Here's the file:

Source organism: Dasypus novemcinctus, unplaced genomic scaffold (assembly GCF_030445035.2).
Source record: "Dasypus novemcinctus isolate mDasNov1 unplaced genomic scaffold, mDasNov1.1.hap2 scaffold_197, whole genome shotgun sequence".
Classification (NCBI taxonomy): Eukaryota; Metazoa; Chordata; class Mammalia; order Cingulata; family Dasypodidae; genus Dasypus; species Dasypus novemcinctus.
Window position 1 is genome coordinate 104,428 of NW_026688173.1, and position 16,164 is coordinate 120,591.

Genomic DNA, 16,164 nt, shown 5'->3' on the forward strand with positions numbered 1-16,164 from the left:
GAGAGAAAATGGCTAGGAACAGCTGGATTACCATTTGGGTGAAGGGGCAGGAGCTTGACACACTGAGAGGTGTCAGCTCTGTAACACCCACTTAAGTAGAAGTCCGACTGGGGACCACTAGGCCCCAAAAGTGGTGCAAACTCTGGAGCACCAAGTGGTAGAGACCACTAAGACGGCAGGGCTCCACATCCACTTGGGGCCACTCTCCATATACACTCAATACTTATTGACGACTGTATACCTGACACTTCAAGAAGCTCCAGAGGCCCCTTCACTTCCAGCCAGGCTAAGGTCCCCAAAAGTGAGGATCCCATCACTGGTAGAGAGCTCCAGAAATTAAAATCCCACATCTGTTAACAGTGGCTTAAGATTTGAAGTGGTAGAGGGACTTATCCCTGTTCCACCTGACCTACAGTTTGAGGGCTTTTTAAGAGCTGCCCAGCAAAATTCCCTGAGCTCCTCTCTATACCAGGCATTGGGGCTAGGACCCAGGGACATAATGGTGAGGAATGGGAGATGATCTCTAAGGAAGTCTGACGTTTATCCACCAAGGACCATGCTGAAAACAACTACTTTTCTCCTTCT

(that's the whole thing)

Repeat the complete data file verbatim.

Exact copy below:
Source organism: Dasypus novemcinctus, unplaced genomic scaffold (assembly GCF_030445035.2).
Source record: "Dasypus novemcinctus isolate mDasNov1 unplaced genomic scaffold, mDasNov1.1.hap2 scaffold_197, whole genome shotgun sequence".
Classification (NCBI taxonomy): Eukaryota; Metazoa; Chordata; class Mammalia; order Cingulata; family Dasypodidae; genus Dasypus; species Dasypus novemcinctus.
Window position 1 is genome coordinate 104,428 of NW_026688173.1, and position 16,164 is coordinate 120,591.

Genomic DNA, 16,164 nt, shown 5'->3' on the forward strand with positions numbered 1-16,164 from the left:
GAGAGAAAATGGCTAGGAACAGCTGGATTACCATTTGGGTGAAGGGGCAGGAGCTTGACACACTGAGAGGTGTCAGCTCTGTAACACCCACTTAAGTAGAAGTCCGACTGGGGACCACTAGGCCCCAAAAGTGGTGCAAACTCTGGAGCACCAAGTGGTAGAGACCACTAAGACGGCAGGGCTCCACATCCACTTGGGGCCACTCTCCATATACACTCAATACTTATTGACGACTGTATACCTGACACTTCAAGAAGCTCCAGAGGCCCCTTCACTTCCAGCCAGGCTAAGGTCCCCAAAAGTGAGGATCCCATCACTGGTAGAGAGCTCCAGAAATTAAAATCCCACATCTGTTAACAGTGGCTTAAGATTTGAAGTGGTAGAGGGACTTATCCCTGTTCCACCTGACCTACAGTTTGAGGGCTTTTTAAGAGCTGCCCAGCAAAATTCCCTGAGCTCCTCTCTATACCAGGCATTGGGGCTAGGACCCAGGGACATAATGGTGAGGAATGGGAGATGATCTCTAAGGAAGTCTGACGTTTATCCACCAAGGACCATGCTGAAAACAACTACTTTTCTCCTTCT